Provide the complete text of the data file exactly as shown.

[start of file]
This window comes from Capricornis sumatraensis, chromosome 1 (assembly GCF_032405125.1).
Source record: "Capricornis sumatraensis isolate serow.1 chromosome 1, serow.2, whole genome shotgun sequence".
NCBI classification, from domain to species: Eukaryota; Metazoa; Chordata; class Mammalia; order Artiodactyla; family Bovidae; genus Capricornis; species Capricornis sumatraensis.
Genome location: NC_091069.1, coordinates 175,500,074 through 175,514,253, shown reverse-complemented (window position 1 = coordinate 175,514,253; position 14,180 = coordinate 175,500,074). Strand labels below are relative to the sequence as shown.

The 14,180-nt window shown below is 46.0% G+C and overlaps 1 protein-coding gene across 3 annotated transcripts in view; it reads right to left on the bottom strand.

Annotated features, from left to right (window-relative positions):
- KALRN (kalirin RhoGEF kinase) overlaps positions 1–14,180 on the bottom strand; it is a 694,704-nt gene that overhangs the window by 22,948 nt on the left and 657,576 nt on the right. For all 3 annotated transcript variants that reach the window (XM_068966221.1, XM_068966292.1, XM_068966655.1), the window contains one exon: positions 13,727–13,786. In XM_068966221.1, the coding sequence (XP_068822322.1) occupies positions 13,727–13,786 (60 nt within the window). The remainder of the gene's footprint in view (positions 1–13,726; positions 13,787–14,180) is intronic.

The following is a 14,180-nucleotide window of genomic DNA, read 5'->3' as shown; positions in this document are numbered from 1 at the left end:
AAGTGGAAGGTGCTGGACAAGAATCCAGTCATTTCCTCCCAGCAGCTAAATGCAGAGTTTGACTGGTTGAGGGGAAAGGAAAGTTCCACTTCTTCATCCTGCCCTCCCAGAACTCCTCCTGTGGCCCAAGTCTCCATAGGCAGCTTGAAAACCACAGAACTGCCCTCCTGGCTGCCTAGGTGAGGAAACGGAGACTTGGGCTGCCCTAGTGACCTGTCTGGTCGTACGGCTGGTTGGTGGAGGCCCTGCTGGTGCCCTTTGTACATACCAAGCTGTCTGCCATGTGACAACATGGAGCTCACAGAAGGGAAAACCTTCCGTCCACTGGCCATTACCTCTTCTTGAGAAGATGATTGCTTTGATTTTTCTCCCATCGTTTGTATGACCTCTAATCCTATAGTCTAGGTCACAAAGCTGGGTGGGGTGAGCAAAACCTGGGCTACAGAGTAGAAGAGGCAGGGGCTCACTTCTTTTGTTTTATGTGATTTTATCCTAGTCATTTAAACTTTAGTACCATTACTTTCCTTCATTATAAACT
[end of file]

This window comes from Capricornis sumatraensis, chromosome 1 (assembly GCF_032405125.1).
Source record: "Capricornis sumatraensis isolate serow.1 chromosome 1, serow.2, whole genome shotgun sequence".
NCBI classification, from domain to species: Eukaryota; Metazoa; Chordata; class Mammalia; order Artiodactyla; family Bovidae; genus Capricornis; species Capricornis sumatraensis.
Genome location: NC_091069.1, coordinates 175,500,074 through 175,514,253, shown reverse-complemented (window position 1 = coordinate 175,514,253; position 14,180 = coordinate 175,500,074). Strand labels below are relative to the sequence as shown.

The 14,180-nt window shown below is 46.0% G+C and overlaps 1 protein-coding gene across 3 annotated transcripts in view; it reads right to left on the bottom strand.

Annotated features, from left to right (window-relative positions):
- KALRN (kalirin RhoGEF kinase) overlaps positions 1–14,180 on the bottom strand; it is a 694,704-nt gene that overhangs the window by 22,948 nt on the left and 657,576 nt on the right. For all 3 annotated transcript variants that reach the window (XM_068966221.1, XM_068966292.1, XM_068966655.1), the window contains one exon: positions 13,727–13,786. In XM_068966221.1, the coding sequence (XP_068822322.1) occupies positions 13,727–13,786 (60 nt within the window). The remainder of the gene's footprint in view (positions 1–13,726; positions 13,787–14,180) is intronic.

The following is a 14,180-nucleotide window of genomic DNA, read 5'->3' as shown; positions in this document are numbered from 1 at the left end:
AAGTGGAAGGTGCTGGACAAGAATCCAGTCATTTCCTCCCAGCAGCTAAATGCAGAGTTTGACTGGTTGAGGGGAAAGGAAAGTTCCACTTCTTCATCCTGCCCTCCCAGAACTCCTCCTGTGGCCCAAGTCTCCATAGGCAGCTTGAAAACCACAGAACTGCCCTCCTGGCTGCCTAGGTGAGGAAACGGAGACTTGGGCTGCCCTAGTGACCTGTCTGGTCGTACGGCTGGTTGGTGGAGGCCCTGCTGGTGCCCTTTGTACATACCAAGCTGTCTGCCATGTGACAACATGGAGCTCACAGAAGGGAAAACCTTCCGTCCACTGGCCATTACCTCTTCTTGAGAAGATGATTGCTTTGATTTTTCTCCCATCGTTTGTATGACCTCTAATCCTATAGTCTAGGTCACAAAGCTGGGTGGGGTGAGCAAAACCTGGGCTACAGAGTAGAAGAGGCAGGGGCTCACTTCTTTTGTTTTATGTGATTTTATCCTAGTCATTTAAACTTTAGTACCATTACTTTCCTTCATTATAAACT